published : 2023-08-22

Dangerous Disguises: School Vapes Masquerading as Supplies Prompt Warnings and Concerns

Illegal Kid-Tempting Vapes Surge into U.S. Amidst Back-to-School Season: Authorities and FDA Taking Action

A concerned parent discussing e-cigarette dangers with their child. Selective focus on the vapes disguised as everyday items like highlighters and pens, placed on the table. Captured with a Nikon D850.

As a new academic year commences, concerns escalate over a subtle, hazardous trend - vapes disguised as school supplies seeping into the U.S from China. Parents and educators are urged to maintain vigilant as these disguised drugs can be deceptive in their appearance, mimicking innocuous items such as highlighters.

Unsettlingly, some of these highlighter vapes are launching in youth-enticing flavors like mango, strawberry banana, and blueberry ice; a calculated marketing ploy. Beyond highlighters, these nefarious vapes are morphing into everyday items like USB drives, pens, and even phones.

Long-time patrol sergeant, Stefan Bjes, provides critical insight making a compelling case about the widespread availability of these vapes in several stores and smoke shops across the U.S. He implicates, 'These disposable vapes, tempting children with a selection of flavors, are illegal in the U.S but have found their way into nationwide stores via criminal trafficking.'

Bjes underscores the severity of the situation linking these illegal vapes not only to nicotine addiction, lung damage, gum diseases and oral cancers, but also to other concealed risks. The surge in these vapes, primarily unilateral imports from China, are unregulated and therefore could contain dangerous substances causing long-lasting harm to the users.

A close-up image of various illegal vapes, casting ominous shadows to suggest danger. Interspersed are flavors like mango, strawberry banana, and blueberry ice. Image captured with a Fujifilm X-T4.

According to recent findings, e-cigarette sales have skyrocketed by almost 50% from 2020 to 2022, indicating a burgeoning issue. 'As these products are unregulated, their nicotine content or other potentially harmful substances remains unknown', warns Bjes. 'We have discovered that these very manufacturers are also involved in trafficking fentanyl to the U.S.'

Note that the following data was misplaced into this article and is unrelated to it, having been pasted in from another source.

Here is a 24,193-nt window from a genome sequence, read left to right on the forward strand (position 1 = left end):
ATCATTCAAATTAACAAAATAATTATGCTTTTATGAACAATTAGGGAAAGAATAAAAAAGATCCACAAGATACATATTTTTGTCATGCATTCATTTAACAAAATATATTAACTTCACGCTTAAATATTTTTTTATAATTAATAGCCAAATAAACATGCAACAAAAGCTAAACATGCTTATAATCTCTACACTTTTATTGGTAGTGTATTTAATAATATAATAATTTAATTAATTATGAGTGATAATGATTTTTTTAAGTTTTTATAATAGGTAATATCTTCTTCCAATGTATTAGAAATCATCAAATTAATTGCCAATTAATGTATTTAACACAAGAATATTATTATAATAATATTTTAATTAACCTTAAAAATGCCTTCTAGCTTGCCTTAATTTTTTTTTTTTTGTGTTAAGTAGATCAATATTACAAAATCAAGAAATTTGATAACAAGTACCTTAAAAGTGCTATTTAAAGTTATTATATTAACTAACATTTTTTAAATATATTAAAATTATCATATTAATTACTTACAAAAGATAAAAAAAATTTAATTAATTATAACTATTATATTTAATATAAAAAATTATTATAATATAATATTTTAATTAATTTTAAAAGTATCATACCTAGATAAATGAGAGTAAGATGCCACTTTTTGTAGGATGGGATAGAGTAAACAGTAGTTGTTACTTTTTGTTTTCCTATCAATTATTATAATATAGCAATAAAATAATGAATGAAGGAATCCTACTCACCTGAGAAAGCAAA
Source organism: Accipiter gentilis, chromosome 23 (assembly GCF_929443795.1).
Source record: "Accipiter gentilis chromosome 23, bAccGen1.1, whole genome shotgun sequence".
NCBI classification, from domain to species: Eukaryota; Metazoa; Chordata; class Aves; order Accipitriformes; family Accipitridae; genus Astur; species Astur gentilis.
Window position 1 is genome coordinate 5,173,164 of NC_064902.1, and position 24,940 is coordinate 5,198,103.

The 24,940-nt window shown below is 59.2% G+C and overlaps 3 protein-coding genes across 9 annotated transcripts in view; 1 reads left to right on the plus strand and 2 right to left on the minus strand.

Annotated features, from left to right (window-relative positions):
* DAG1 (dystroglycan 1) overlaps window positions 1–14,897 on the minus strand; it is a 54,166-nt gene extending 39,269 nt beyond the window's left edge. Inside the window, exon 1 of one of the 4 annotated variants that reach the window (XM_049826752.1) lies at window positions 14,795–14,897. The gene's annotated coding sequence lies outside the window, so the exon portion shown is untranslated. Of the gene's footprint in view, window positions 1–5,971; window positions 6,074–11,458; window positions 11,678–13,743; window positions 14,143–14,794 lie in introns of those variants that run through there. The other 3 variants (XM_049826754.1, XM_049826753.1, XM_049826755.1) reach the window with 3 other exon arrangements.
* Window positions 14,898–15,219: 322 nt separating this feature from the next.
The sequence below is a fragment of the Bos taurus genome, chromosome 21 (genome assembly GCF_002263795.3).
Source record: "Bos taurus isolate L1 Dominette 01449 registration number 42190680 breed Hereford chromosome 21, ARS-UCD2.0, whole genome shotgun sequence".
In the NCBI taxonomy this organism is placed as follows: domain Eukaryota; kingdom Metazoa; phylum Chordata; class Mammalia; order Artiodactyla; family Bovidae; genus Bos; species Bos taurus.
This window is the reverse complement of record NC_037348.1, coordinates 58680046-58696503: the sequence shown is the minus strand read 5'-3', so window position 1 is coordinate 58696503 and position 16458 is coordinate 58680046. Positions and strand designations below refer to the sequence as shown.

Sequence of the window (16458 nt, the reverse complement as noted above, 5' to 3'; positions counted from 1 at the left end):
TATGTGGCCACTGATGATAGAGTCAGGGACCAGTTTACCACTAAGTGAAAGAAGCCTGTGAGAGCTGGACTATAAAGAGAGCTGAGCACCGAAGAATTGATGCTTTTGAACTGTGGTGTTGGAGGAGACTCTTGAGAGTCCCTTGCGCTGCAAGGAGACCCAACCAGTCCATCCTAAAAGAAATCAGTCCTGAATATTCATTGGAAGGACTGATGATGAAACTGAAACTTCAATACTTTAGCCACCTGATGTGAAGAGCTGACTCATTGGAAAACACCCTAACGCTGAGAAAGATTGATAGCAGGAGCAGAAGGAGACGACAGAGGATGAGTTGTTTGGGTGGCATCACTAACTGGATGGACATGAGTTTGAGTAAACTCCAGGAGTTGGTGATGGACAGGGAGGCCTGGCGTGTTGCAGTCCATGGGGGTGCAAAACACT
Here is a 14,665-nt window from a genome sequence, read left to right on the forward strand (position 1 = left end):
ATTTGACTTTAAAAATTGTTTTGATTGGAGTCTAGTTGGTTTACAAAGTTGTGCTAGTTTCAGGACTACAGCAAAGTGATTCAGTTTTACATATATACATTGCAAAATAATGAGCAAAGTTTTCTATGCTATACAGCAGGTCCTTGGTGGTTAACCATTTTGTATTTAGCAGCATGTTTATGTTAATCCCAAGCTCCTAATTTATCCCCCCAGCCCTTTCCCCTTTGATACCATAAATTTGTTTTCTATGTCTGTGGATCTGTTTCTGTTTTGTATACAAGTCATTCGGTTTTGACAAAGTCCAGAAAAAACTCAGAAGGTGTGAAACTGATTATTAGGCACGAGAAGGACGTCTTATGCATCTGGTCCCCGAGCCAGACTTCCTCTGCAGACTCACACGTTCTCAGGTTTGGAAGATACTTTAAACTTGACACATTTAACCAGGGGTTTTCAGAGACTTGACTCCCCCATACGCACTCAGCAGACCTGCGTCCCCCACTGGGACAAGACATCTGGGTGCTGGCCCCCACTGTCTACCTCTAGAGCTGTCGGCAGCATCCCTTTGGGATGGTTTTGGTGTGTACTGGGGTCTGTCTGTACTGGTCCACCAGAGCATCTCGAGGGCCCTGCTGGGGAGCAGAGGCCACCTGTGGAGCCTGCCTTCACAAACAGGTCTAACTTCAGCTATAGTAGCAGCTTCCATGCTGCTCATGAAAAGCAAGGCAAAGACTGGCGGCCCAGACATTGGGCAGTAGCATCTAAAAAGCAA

Cognizant of these alarming revelations, Bjes urges parents to instigate open dialogues with their children about the perils of these disposable, flavored vapes. He also advocates for robust government regulation and intervention. 'The FDA needs to demonstrate resilience in ensuring these perilous, illegal vapes are swiftly removed from shelves with coordinated efforts from state and local authorities,' insists Bjes.

In response, an FDA spokesperson maintains, 'We are dedicating our efforts to safeguard our youth against e-cigarettes and will continue to hold companies culpable for illegally selling these products, particularly those that unabashedly target youth.' As of now, only 23 lawful tobacco-flavored e-cigarette products have received authorization from the FDA, but the fight continues.

As of mid-2023, the FDA has issued approximately 600 warning letters to firms for unauthorized manufacturing, selling and/or distribution of tobacco products, including e-cigarettes. The agency expressed its commitment to taking enforcement measures against unlawful distribution or sales of such products. Actions could escalate to injunctions, seizures and/or civil money penalties if companies fail to rectify stated violations promptly.

Stefan Bjes, a uniformed patrol sergeant, seriously addressing the camera while holding an e-cigarette and an FDA warning letter, showing his commitment to the issue. Taken with a Canon EOS 5D Mark IV.

It's not just the FDA pushing for change. Medical studies corroborate these warnings too. A recent investigation published in BMJ Journals described disposable e-cigarettes as 'bigger, stronger, and cheaper' with elevated levels of 'e-liquid' and nicotine. The report confirms, 'Nicotine is a critically addictive substance triggering the use of combustible tobacco products and making it difficult to quit.'

Moreover, it highlights the detrimental health effects of nicotine, particularly on the youth whose brain development can be severely impacted. It has been found that nicotine use can damage blood vessels and has been linked to increased feelings of depression and anxiety. Even with all these revelations, the exact nicotine content in these vapes or other harmful substances remains unknowable.

Given the surge in e-cigarette sales of nearly 50% between 2020 and 2022, this brings the crisis to the forefront. 'Parents ought to remain vigilant to protect their children from the dangers of these illegal vapes and ensure local authorities are taking the necessary actions to eliminate them from store shelves,' concludes Bjes.